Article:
Chime is one of the fastest-growing banking apps thanks to its easy sign-up process, clean interface, credit-building features, and two-day-early paycheck advances. But a new report from ProPublica reveals that thousands of Chime users are locked out of their accounts and unable to access their money for seemingly no reason.
According to Chime’s user agreement, the company “may suspend, freeze, or close your Account for any reason with or without notice.” Funds held within closed or suspended accounts are then frozen for the duration of a review process, which may take months to complete. If your account is closed when you try to pay bills or buy groceries, tough luck, you can’t access your money.
In instances of fraud, this policy makes sense. That’s probably the reason why Chime spokesperson Gabe Madway blames the company’s excessive account closures on an “extraordinary surge in activity by those seeking to illicitly obtain pandemic-related government funds and defraud U.S. taxpayers.” But this excuse falls apart when you learn just how many accounts Chime is closing for “fraud.”
Over the last three months, Chime has accumulated 902 complaints at the Consumer Financial Protection Bureau, most of which revolve around closed accounts and withheld funds funds (197 of the complaints are actually tagged with “closed account,” though tags are inconsistent on the CFPB website). Chime has also managed to rack up 4,439 complaints (and a 2/5 star rating) at the Better Business Beareau, with many reviews citing account closures.
For comparison, only 317 CFPB closed-account complaints have been directed at Wells Fargo in the last three months. Wells Fargo also has just 3,281 complaints at the Better Business Bureau. This is despite the fact that Wells Fargo is six times larger than Chime and mishandled stimulus checks earlier this year—Wells Fargo even has a 1/5 star rating at the BBB; it’s not a well-liked company!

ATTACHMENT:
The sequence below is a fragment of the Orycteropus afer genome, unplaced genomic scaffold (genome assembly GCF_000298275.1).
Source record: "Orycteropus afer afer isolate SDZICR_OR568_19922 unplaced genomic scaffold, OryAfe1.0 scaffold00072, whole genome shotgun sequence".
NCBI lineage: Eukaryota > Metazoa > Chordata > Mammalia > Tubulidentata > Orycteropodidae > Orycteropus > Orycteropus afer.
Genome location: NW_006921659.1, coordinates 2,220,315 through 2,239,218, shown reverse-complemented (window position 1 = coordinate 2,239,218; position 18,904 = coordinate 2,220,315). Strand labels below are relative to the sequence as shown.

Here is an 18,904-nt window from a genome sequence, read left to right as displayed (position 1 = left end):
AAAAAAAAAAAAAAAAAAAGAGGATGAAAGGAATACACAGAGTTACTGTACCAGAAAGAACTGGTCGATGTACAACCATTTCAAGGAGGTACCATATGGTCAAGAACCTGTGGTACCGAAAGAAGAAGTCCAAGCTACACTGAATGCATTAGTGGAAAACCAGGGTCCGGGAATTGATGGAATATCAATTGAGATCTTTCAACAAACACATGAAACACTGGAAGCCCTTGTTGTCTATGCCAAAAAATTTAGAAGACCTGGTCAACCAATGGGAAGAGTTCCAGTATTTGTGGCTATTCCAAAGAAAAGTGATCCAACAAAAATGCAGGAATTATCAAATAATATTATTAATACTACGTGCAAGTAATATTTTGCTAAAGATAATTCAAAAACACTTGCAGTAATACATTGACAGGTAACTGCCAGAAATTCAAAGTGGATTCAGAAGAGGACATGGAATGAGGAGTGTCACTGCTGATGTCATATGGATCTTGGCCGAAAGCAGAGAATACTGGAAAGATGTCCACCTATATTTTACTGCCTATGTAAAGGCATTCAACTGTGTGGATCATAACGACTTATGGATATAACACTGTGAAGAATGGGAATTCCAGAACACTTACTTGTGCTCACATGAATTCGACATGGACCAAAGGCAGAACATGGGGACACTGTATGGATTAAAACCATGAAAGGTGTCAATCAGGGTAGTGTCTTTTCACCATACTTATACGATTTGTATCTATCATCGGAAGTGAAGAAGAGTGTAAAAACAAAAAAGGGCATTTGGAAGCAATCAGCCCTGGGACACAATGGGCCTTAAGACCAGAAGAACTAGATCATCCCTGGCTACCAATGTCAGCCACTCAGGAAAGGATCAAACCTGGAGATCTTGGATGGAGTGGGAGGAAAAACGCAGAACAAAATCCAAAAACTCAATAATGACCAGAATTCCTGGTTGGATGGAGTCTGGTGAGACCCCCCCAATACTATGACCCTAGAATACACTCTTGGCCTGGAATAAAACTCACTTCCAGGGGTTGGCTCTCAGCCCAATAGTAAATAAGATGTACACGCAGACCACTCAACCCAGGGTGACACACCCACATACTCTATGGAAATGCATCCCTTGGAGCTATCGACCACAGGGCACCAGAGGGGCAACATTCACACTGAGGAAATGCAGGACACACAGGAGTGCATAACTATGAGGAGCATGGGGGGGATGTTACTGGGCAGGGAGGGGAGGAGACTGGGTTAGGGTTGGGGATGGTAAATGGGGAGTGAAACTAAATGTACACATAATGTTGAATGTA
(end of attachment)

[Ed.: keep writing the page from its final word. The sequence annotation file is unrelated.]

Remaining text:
So, why is Chime closing a larger percentage of accounts than big banks like Wells Fargo? Well, it may come down to the fact that Chime isn’t a bank—it’s a “financial technology” company that does not have a primary regulator. Yes, Chime controls customer accounts and manages an app, but its banking services are provided by the FDIC-insured Bancorp and Stride banks. (Chime was sued in 2019 for misrepresenting itself as a bank. Since then, it has done the bare minimum to avoid similar lawsuits.)
Bancorp and Stride are under strict regulation, so like any real bank, they can be punished for accommodating fraudsters. By extension, Chime is expected to report instances of fraud to the federal government and return suspicious payments to their source. Chime moderates accounts using algorithms and human auditors, a point that may explain the not-a-bank’s over-zealous account closures.
Chime’s customer base has increased from 8 million users to 12 million users in the last year, a 50% increase. That’s a lot of new customers to manage, so Chime may be relying less on human auditors than it used to. If the company’s fraud-catching algorithms were designed before the pandemic, then they may be easily triggered by stimulus checks and other pandemic assistance, especially when these checks are deposited in new accounts.
Is this a satisfactory explanation? Of course not. Chime still refuses to acknowledge that it’s doing anything wrong and has repeatedly stated that most account closures are due to fraud. The fintech company is withholding people’s money and refuses to tell suspended customers why their accounts are frozen.
Until this problem is sorted out, Chime users should consider transferring their money and rerouting their direct deposits to another bank. A frozen or closed account is the last thing you want to deal with when your bills are due. If you’re having trouble with your Chime account, you can contact the company at email@example.com or file complaints at the CFPB and BBB.